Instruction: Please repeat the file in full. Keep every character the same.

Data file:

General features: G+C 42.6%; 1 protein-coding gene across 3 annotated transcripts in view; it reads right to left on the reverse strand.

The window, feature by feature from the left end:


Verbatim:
General features: G+C 42.6%; 1 protein-coding gene across 3 annotated transcripts in view; it reads right to left on the reverse strand.

The window, feature by feature from the left end: